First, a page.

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Jean Marie Reynaud Evolution 3 Loudspeakers  Print E-mail
Home Theater Loudspeakers Floorstanding Loudspeakers
Written by Brian Kahn   
Saturday, 01 May 2004
Article Index
Jean Marie Reynaud Evolution 3 Loudspeakers 
Page 2

Recently, while perusing new and different speaker products, our editor at Audiorevolution came across a French speaker brand called Jean Marie Reynaud that piqued my interest. Due to logistics, our best opportunity to review this product was at a local audio/video retailer, Evolution Audio in Agoura Hills, California. Jean Marie Reynaud had been around since 1967 and is one of France’s most respected specialty audio manufactures.

The $3,890 Evolution 3 speakers from Jean Marie Reynaud immediately caught my attention when I walked into the room at Evolution where they were on display. The speakers filled the room with a solid, soulful soundstage. The speakers themselves are somewhat diminutive floor-standing speakers, with beech-veneered cabinets that stand 42 inches high, eight inches wide and 12 inches deep. One of the first things I noticed visually was that the tweeters were situated in their own bullet-shaped enclosures on top of the rectangular cabinet box, reminiscent of the B&W Nautilus line of speakers.

The driver complement consists of a one-and-one-tenth-inch polyamide tweeter with a large anti-vortex phase plug. The woofer, which is normally hidden behind a removable black cloth grille at the top of the cabinet, is a six-and-three-quarter-inch aerogel, dual-coil, dual-surround, dual-magnet design. That, coupled with a unique transmission line, helps achieve the Evolution 3’s frequency response of 35Hz to 20kHz.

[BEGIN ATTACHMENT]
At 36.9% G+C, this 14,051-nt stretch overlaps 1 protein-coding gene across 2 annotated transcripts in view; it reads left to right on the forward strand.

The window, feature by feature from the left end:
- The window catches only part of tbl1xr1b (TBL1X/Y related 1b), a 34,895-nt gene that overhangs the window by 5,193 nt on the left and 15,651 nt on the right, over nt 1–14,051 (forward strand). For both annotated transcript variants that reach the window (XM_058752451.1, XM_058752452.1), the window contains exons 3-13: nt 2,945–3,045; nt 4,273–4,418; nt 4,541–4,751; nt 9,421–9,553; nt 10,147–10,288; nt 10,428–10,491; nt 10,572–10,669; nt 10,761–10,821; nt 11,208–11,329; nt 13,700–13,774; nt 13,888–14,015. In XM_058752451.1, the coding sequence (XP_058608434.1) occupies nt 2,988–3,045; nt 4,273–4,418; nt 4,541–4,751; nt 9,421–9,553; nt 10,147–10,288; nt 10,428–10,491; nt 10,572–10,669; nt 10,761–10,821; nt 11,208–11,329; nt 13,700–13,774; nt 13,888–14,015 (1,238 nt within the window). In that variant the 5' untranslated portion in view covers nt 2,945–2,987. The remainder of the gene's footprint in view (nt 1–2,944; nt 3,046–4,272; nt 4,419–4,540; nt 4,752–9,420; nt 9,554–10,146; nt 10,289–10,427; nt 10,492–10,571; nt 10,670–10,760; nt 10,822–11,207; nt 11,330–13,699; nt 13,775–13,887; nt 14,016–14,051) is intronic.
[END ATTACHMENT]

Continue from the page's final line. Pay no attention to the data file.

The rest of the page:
This transmission line vents to the bottom front of the rigid enclosure. The port itself is a small rectangular opening that is progressively coupled to the air outside the cabinet to reduce the port’s sonic signature. Another innovative feature of the Evolution 3 is its crossover system that makes this a two-driver, three-way speaker system, according to Jean Marie Reynaud. In fact, this system is similar in concept to what some manufacturers on this side of the pond call a two-way system, in that there is a high-frequency driver and two identical mid-woofers with one crossed-over lower than the other. In this specific instance, the two mid-woofers are the same six-and-three-quarter-inch drivers with two voice coil and magnet assemblies.

My audition of the speakers took place in one of the listening rooms at Evolution Audio, so they were already professionally set up, broken in and tuned. The tube-driven playback system consisted of the Lector CDP 7TL ($3,290) CD player, the Lector ZOE ($1,890) preamplifier and the VAC Renaissance 30/30 amplifier. The speakers were placed well into the damped room, approximately eight feet apart.

The Music
One of the first discs I played on the Evolution 3 system was an old favorite of mine, Holly Cole’s “Train Song” from It Happened One Night (Metro Blue). I was immediately impressed by the depth and tonality of the opening bass notes that came from a wide sonic soundstage with no obvious source, almost as if the speakers had disappeared. The bass notes had a slight bloom but were still portrayed with more depth and detail than I expected from a speaker in this size and price range. The vocals were solidly placed slightly behind the plane of the speakers, with the remainder of the soundstage extending rearward several feet. The instruments each had their own sense of space or air around them, while they remained solidly anchored. The overall sense was of a very musical, smooth speaker with a slightly recessed image. The higher frequencies were extended while remaining smooth and detailed without any sense of harshness -- an impressive start.